How To: A District-Wide Rollout of Digital Portfolios with Coppell ISD

Photo by Daniel Halseth on Unsplash.

Coppell ISD, a district with 17 campuses and 13,000 learners, models how to successfully roll out a digital portfolio program that captures the vertical growth of each student, district-wide (K-12).

Behind Coppell ISD’s success with implementing digital portfolios are thousands of dedicated educators, and Nancy Garvey, the Director of Digital Learning at Coppell ISD. Because of her passion for digital learning and instructional technology, she was charged with the task to create the framework to carry out a digital portfolio program district-wide, K-12. This is her story of how she did it.

How it began 

Coppell’s digital portfolio journey started in 2011, when they realized they needed a system to communicate and showcase the learning between students and educators. They also wanted a system that would track the growth of each individual, and the district as a whole. After hearing about digital portfolios, Coppell decided to look into them. At this point they were still figuring out what exactly a digital portfolio could do, and how it would impact learning at Coppell.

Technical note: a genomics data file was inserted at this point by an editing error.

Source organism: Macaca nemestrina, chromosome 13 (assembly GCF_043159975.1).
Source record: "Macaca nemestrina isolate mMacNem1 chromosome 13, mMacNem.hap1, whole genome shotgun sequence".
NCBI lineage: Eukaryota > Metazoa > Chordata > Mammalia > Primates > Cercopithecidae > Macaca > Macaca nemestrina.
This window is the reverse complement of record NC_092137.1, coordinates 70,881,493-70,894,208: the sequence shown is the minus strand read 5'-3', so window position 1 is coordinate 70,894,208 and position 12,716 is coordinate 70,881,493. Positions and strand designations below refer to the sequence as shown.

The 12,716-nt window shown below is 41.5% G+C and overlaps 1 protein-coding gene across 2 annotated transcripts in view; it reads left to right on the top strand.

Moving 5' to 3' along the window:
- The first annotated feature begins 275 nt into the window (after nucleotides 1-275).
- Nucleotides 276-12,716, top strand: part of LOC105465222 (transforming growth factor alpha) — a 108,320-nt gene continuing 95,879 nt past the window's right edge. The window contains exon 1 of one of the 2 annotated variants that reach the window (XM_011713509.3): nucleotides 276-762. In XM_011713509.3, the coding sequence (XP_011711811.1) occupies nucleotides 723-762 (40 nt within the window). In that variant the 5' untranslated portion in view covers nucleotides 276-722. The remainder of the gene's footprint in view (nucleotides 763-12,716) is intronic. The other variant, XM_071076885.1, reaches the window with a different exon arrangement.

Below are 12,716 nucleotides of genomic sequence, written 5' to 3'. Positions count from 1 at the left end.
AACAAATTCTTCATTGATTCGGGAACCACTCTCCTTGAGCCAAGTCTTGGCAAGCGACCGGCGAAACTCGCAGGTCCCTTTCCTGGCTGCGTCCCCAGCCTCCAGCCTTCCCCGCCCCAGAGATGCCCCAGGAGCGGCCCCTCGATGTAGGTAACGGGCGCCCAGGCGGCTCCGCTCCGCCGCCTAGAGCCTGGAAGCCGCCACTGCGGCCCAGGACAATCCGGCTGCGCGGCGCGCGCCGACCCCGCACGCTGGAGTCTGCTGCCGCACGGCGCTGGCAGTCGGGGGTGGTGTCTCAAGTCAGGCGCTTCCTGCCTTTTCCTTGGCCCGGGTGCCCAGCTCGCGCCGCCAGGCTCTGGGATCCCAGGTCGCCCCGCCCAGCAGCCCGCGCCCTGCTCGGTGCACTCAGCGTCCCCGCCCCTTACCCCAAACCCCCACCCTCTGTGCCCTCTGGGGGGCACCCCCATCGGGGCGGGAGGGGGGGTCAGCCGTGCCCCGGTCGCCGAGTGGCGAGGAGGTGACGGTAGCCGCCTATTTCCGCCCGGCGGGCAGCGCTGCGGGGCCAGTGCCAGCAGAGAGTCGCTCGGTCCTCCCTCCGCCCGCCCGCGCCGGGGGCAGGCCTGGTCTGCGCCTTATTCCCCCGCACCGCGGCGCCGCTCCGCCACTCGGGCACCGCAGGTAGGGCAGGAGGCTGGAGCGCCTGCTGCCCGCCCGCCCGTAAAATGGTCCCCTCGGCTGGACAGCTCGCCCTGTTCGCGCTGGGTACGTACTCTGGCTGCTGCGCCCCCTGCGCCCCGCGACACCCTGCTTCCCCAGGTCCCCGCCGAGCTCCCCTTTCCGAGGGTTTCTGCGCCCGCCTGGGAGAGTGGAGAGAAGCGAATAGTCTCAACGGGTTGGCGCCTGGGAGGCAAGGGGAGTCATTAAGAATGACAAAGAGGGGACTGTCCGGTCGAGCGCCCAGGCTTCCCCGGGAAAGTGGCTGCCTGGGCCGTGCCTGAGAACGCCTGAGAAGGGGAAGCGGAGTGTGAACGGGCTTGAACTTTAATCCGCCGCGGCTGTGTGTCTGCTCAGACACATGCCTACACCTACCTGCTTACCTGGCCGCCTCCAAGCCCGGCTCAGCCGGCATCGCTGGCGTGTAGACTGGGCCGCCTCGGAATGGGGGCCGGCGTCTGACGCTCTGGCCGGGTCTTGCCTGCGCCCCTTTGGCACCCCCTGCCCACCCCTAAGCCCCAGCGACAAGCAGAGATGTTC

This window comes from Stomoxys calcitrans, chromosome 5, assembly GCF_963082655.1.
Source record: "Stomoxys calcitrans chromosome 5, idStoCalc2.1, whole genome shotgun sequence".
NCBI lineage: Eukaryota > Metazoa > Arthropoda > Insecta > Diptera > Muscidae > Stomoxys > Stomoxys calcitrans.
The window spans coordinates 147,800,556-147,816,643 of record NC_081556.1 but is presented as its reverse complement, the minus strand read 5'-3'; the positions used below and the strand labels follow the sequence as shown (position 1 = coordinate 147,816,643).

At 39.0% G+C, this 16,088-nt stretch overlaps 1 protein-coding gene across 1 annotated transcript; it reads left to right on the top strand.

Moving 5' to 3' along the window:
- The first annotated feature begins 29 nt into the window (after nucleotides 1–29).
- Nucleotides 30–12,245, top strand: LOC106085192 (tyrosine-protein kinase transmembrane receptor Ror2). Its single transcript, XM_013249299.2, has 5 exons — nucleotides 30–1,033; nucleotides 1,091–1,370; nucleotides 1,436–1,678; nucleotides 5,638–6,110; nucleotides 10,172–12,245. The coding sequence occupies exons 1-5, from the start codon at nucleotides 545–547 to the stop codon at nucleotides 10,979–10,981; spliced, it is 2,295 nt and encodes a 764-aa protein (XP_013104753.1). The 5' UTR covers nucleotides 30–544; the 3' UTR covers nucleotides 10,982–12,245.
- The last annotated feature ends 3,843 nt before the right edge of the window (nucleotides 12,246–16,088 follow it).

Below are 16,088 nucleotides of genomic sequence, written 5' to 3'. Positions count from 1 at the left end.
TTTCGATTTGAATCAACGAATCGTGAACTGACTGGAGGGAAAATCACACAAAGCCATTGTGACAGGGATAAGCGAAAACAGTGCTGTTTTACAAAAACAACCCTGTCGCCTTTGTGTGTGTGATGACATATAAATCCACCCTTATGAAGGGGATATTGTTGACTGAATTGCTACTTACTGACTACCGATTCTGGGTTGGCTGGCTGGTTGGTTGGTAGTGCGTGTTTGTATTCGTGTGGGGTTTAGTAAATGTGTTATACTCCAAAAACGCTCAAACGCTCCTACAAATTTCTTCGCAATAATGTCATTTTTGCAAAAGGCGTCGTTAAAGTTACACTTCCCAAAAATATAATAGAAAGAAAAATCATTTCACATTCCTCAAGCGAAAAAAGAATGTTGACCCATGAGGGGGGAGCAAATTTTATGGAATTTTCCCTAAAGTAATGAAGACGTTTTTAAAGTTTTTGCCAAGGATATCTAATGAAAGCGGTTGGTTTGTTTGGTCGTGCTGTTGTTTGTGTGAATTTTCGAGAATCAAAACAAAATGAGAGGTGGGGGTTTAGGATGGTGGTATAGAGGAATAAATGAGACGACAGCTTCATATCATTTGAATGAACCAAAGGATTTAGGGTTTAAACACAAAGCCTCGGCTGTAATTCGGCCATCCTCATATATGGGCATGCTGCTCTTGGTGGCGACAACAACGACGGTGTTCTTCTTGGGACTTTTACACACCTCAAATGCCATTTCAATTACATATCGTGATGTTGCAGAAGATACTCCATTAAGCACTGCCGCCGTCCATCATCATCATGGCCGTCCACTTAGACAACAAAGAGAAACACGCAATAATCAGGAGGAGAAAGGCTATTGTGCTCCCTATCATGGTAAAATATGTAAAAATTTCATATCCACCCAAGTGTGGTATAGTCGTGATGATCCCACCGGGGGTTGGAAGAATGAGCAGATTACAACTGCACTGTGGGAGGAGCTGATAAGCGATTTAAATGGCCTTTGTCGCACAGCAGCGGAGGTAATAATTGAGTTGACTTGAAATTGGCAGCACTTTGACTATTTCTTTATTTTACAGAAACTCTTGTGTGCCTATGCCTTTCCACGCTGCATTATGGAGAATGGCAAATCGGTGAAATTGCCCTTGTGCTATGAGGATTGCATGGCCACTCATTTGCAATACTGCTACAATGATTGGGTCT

Over time, they uncovered additional reasons why they needed digital portfolios. 

In 2015, Coppell started using 1:1 devices, each learner was loaned an iPad for the school year. When each learners’ work turned digital, and they weren’t going home with worksheets, or projects with comments written in red pen, a new challenge surfaced. How can parents and guardians see what their child is learning? Coppell needed to find a way to encourage community-based communication, so parents and other teachers could see the students’ learning. 

"We really wanted to make sure that it was everybody's voice, not just the tech savvy or the not tech savvy. We got together and researched digital portfolios, then make educated decisions."

The decision process

Between 2011 and 2017 Coppell determined one thing: digital portfolios would play a major part of achieving their goals, but how would they decide as a district what digital portfolio tool they were going to use? This wasn’t an easy decision. It took Coppell a while to decide on which platform to use, since they wanted to be sure the digital portfolio met all of their stakeholders’ needs, and the tool could be used by everyone to help meet their individual goals. For a major decision like this, Nancy wanted to involve and elevate everyone’s voices, so she created Coppell’s Digital Portfolio Committee.